Remember Gee, Your Hair Smells Terrific Shampoo? The brand and the marketing effort were a testament to the importance of the fragrance residual wafting from a freshly shampooed head of hair. The importance of fragrance in the overall perception of performance in today’s hair care, whether it is in the retail brand or in the salon brand, remains a factor in the success of hair care products. It’s all about the feel-good fragrance experience, and, as such, fragrance is an important marketing tool.
Fragrance Impacts Perception
Just how much does fragrance influence the perception of performance in shampoos? It must be totally integrated into the product line. Ask a consumer how she likes her new shampoo, and the comment is, typically, “It smells great.” And because it smells great she thinks it’s going to perform well on her hair. Salon stylists may critique products more on performance and total product effects, but, still, fragrance plays an essential role for these professionals because boredom does set in with repeated use of any one fragrance, which opens the door to line extensions that expand fragrance types.
Consumers have been bombarded with new trends in fragrance, and hair care now follows the fashion trends of fine fragrance.
When marketers introduce a new shampoo or line extension every six months they should expect a certain amount of consumer fickleness. The simple function of washing hair has become a sensory experience. While the salon visit remains an important routine for women, the frequency with which women wash their hair, with today’s free and easy hairstyles, continues to increase.
Shampoo products have exploded, and the definitive line between salon products and retail products has diminished. Upscale products are now available in specialty stores, drug stores and discount chains; so it is increasingly important, regardless of where a hair care line is launched or retailed, that scent be well thought-out and fully integrated into the line. And marketers must expect a certain amount of consumer fickleness. Fragrances have reached a new level of attracting consumers to buy and try a new shampoo, and while the tried-and-true megabrands have promised elevated performance, they must continue to address the scent dimension and heighten that experience to complement improving formulas.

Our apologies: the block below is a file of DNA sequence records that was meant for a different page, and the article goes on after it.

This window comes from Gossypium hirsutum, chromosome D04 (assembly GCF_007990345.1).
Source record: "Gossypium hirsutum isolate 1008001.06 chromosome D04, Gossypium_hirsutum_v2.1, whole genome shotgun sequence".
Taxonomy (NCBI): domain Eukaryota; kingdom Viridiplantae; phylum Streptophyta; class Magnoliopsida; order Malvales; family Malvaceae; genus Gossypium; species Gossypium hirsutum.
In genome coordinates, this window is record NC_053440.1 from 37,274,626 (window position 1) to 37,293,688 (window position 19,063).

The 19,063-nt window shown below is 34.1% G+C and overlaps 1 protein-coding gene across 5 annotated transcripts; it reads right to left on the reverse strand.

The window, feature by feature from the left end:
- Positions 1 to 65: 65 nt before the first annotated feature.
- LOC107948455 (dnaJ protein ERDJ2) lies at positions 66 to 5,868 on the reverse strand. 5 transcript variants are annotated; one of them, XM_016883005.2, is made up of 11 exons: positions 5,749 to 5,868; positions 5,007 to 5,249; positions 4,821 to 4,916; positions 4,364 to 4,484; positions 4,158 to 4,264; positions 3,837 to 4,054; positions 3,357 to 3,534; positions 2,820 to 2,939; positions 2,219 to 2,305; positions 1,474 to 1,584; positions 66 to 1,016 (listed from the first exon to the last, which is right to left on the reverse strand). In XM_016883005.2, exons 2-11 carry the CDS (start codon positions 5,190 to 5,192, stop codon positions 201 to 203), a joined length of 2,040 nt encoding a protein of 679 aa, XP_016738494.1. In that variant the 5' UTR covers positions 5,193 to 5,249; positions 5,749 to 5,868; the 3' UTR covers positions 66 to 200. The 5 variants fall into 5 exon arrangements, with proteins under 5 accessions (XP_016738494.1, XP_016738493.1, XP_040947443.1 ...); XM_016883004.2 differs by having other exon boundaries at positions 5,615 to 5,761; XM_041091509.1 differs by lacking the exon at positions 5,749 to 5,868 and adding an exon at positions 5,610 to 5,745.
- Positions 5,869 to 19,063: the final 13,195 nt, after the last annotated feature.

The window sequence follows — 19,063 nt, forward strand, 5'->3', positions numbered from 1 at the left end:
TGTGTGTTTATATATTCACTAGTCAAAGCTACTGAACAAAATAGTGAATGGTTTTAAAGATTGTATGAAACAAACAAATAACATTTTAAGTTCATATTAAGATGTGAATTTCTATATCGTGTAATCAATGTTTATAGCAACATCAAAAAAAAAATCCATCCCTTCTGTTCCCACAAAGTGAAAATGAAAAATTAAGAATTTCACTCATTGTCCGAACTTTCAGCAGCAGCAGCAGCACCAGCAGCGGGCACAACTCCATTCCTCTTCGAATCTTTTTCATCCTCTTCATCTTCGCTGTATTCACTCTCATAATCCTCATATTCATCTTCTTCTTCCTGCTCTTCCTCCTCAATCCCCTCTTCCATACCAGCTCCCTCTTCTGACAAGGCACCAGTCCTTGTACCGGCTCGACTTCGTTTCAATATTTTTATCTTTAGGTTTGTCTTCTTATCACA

Brands, Performance and Fragrance
Of the mainstay mass-retail brands, which had good brand identity at retail such as Breck, Prell, Head & Shouldters, and Alberto Vo-5, Clairol Herbal Essence stands out for its reliance on the marketing impact of its fragrance, which is a vital part of the brand identity and makes a direct reference to the product’s natural herbal complex. It was one of the first brands to realize both its impact and the power of fragrance to convey a natural message. Since P&G bought the brand and expanded its natural fruit flavors and botanicals, there has been an explosion of the brand premise, and the line and its fragrance themes are now expanding into bath and body care.
Garnier Fructis, a strong niche product line owned by L’Oréal that also relies on the natural fruit and vitamin theme, has expanded into myriad hair treatment products that have maintained the same fragrance theme of the original offerings, which rely on natural citrus blends of orange and grapefruit, pineapple and lemon. Unilever has expanded the entire Sunsilk product line through multiple fragrances that have expanded the fruity botanical trend.